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Two poachers killed after being caught by KZN game park’s hi-tech cameras (South Africa)

By Antipoaching, Conservation, Science and technology No Comments
The Independent Online | March 17, 2020

Read the original story here

DURBAN: Cutting-edge technology has been linked to intercepting a poaching incident at a provincial game park earlier this month.

Environmental Affairs MEC Nomusa Dube-Ncube said two poachers were shot dead in Hluhluwe- iMfolozi Park because they used cutting-edge technology.

Dube-Ncube said the technology was inspired by the 4th Industrial Revolution to protect KwaZulu-Natal’s wildlife and eco-tourism.

She said staff at Ezemvelo KZN Wildlife, the Peace Parks Foundation and the national Department of Environment, Forestry and Fisheries had been working hard to install a number of technologies in the Hluhluwe- iMfolozi Park. This had been part of a long-term strategy aimed at protecting the rhino population.

Original image by The Independent Online: The three suspected rhino poachers were caught on a camera that used artificial intelligence.


“We have decided to invest in Smart Park connectivity and the integration of systems to ensure early detection and rapid response. One of the key instruments being used is the installation of infrared trap cameras linked directly to the Parks Operational Centre,” said Dube-Ncube.

“These cameras using artificial intelligence identify people and send an immediate alert to the Operations Centre who then rapidly alert and activate the relevant Reaction Unit and associated resources,” said Dube-Ncube.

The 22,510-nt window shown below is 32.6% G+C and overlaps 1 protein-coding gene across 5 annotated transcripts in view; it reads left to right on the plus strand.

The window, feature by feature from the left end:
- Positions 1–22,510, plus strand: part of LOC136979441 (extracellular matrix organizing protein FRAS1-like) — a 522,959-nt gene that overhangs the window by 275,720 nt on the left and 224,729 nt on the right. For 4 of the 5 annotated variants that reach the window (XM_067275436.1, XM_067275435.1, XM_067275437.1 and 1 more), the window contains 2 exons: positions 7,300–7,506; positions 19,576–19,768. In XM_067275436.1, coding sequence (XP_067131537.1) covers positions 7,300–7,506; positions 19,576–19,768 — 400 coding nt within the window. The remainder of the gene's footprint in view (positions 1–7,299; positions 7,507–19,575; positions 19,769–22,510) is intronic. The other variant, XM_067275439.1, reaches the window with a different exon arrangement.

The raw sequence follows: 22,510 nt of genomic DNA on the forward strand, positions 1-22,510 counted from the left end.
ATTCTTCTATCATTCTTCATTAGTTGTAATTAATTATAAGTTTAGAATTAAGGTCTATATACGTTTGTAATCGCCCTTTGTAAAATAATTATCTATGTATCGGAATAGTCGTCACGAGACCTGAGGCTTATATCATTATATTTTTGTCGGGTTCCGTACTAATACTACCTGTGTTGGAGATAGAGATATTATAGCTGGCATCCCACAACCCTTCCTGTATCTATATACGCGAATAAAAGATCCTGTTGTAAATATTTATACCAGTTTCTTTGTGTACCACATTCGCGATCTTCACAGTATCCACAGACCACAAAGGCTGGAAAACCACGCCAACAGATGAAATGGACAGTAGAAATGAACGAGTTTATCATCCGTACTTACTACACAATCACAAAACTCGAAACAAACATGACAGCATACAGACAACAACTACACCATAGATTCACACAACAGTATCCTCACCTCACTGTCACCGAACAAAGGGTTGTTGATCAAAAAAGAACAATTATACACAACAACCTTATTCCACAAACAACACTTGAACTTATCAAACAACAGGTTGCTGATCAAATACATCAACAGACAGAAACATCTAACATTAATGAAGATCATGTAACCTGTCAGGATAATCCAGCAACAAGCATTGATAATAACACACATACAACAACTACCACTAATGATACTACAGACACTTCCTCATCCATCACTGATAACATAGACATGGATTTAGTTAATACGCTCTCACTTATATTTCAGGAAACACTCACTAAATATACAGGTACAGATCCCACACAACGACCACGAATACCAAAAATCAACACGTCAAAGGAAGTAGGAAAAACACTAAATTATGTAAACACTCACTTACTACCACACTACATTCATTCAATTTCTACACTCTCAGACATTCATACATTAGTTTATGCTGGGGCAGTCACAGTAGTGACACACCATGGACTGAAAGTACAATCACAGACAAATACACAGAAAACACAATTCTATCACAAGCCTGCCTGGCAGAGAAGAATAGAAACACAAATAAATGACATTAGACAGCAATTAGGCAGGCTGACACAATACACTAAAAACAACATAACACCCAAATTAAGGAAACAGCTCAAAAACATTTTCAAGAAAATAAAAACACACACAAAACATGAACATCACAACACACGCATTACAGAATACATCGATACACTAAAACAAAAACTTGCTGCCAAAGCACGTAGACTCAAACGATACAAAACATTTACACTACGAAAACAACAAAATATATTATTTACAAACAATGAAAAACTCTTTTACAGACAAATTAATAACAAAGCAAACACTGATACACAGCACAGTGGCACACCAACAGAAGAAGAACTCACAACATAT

The MEC said the incident earlier in the month where two poachers were shot and died at the scene, while a third escaped, was an example of the technology at work.

“An infrared camera detected three armed poaching suspects and automatically alerted the Operations Centre, providing the number of persons, grid reference and direction of the incursion. The Reaction Unit was immediately briefed and dispatched. The suspects were located in the area and challenged. The Reaction Unit members who came under immediate threat defended themselves, which resulted in the two suspects being fatally wounded,” Dube-Ncube said.

She said police managed to recover a heavy calibre hunting rifle and knives commonly used to remove rhino horns. One of the fatally wounded suspects was a well-known high-level rhino poaching suspect. He had been charged for the illegal possession of rhino horn in 2017. He had also been suspected of not only being directly responsible for a number of rhino deaths but of co-ordinating other Mpumalanga poaching groups to target Hluhluwe-iMfolozi Park.

Ezemvelo spokespers­­on Musa Mntambo said 28 rhinos had been poached in KZN since the start of the year.